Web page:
Carlos Romero: “I have always wanted to contribute in helping people suffering from cancer”

IRB Barcelona scientists supported Carlos Romero for his challenge
IRB Barcelona scientists supported Carlos Romero for his challenge
  • <p>IRB Barcelona scientists supported Carlos Romero for his challenge</p>
  • <p>Carlos visited IRB Barcelona's labs</p>
  • <p>Carlos visited IRB Barcelona's labs</p>
  • <p>Carlos visited IRB Barcelona's labs</p>

For Carlos Romero (Sant Esteve Sesrovires, 1971), swimming across the Strait of Gibraltar took more mental than physical effort. "It is fight against oneself," says the Baix Llobregat resident, who crossed the 14 km between Spain and Morocco on September 22 in favour of cancer research carried out at the Institute for Research in Biomedicine. His charity project began five months earlier with the project “Nadar Contra Corriente” (Swim against the Current), which has managed to raise over 5000€ thanks to supporters, companies, and small businesses in the area.

On 19 February, he came to IRB Barcelona for the symbolic handing over of the proceeds in the form of a cheque—a gathering which was attended by the IRB director Joan J. Guinovart and the cancer researcher Elena Sancho. In vivo had the opportunity to talk to Carlos.

What prompted you to undertake this adventure?

My motivation comes from the contact I had with cancer when I was young. My father died of an inoperable lung cancer at 52, when I was only 24. This experience marked me deeply. Since then, I've always wanted to contribute in some way in helping other people suffering from this disease, to help them have new hopes and opportunities that my father didn’t have at the time.

Why “Nadar Contra Corriente”?

It was by chance. I was an amateur swimmer when I was young, but I hadn’t swum for more than 20 years. I guess the midlife crisis got me back into this sport! Later I discovered that there are people who do it for charities, so I came up with the idea of a swimming challenge linked to the fight against cancer. It turned out that IRB Barcelona had just launched its fundraising campaign with a dance video, and it seemed a great initiative to me. So I talked to Sarah Sherwood, head of communications at the institute and also my neighbour, and right from the beginning she thought it was a fantastic idea. We consolidated the project and launched it in March last year.

How many hours did you train?

I didn’t train really hard, only for about 2 hours a day from February to September. I couldn’t spend any more time training because of my work and family commitments. At weekends I trained for longer, combining swimming with the gym or jogging. But it wasn’t very intense training; I am too old for that!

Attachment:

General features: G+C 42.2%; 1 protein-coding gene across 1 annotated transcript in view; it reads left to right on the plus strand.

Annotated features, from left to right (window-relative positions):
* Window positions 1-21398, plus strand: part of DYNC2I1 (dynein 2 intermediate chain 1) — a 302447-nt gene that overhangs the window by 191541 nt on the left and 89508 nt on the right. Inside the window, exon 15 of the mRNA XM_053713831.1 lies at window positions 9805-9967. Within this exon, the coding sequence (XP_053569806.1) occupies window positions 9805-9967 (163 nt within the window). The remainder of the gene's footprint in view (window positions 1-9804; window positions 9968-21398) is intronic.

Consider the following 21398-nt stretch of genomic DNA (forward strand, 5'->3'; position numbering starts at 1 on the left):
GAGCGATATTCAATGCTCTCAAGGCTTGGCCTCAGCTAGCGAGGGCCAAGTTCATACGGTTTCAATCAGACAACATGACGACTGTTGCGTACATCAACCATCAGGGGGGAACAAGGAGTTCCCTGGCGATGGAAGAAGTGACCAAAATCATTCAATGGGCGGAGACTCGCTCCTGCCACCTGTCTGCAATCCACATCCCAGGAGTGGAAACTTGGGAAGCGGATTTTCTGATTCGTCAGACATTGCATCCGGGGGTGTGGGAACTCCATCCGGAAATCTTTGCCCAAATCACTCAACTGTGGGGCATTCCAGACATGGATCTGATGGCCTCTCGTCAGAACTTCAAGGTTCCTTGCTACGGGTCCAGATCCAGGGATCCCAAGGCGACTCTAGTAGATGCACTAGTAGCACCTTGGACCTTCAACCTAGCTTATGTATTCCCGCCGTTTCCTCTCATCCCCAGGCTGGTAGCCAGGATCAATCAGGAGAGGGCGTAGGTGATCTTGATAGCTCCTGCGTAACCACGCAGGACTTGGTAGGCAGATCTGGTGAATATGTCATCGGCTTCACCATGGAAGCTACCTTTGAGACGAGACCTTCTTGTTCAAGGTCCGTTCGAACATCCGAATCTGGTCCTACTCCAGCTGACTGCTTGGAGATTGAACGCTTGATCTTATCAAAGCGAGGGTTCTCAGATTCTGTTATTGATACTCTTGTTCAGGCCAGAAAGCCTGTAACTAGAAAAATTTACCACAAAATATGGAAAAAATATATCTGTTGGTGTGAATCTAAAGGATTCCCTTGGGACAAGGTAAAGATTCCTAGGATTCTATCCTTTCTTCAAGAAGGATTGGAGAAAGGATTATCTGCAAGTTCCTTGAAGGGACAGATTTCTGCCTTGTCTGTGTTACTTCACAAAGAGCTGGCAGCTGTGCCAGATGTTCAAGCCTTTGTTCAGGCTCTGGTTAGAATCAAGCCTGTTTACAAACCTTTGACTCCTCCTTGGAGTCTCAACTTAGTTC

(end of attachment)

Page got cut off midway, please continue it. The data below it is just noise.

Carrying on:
Once in the sea, was it difficult?

It was less difficult than it seems. The problem is that there are things that you can’t control, such as wind, current, waves… In the Strait, the current is particularly strong. You never know what conditions you are going to encounter. We made a first attempt, where I swam about 7 km, but the current was too strong and we had to call it off. But in fact, the biggest obstacle I faced was a mental one. I knew that if anything happened, I always had a boat next to me to help, but when your muscles begin to hurt and you are tired, you have to have incredible strength of mind to keep saying, "I have to go on, I have to move forward". It is fight against yourself.

Elena Sancho told you about the current stage of cancer research. What impressed you most about what you learnt today?

I think what impressed me the most is the fact that the immune system has become a potential tool with which to fight cancer. As a non-scientist, and without knowing any details, I think this is amazing. Perhaps it’s the breakthrough we have been waiting for, the one that will lead to more therapeutic options for sick people.

Do you have any more challenges planned for the future?

I am the kind of person who needs challenges. If they are not professional, then they will be personal. Right now I'm preparing for the Barcelona marathon, which is being held soon. But when I have completed that, I want to go back to swimming. I haven’t decided on anything in particular, but I will definitely come up with something, don’t you worry. And if not, in 10 years’ time, when IRB Barcelona celebrates its 20th anniversary, I will cross the Strait of Gibraltar twice - to the coast of Africa and back! (Albert Ros Lucas)



Carlos Romero together with friends from Sant Esteve Sesrovires visits IRB Barcelona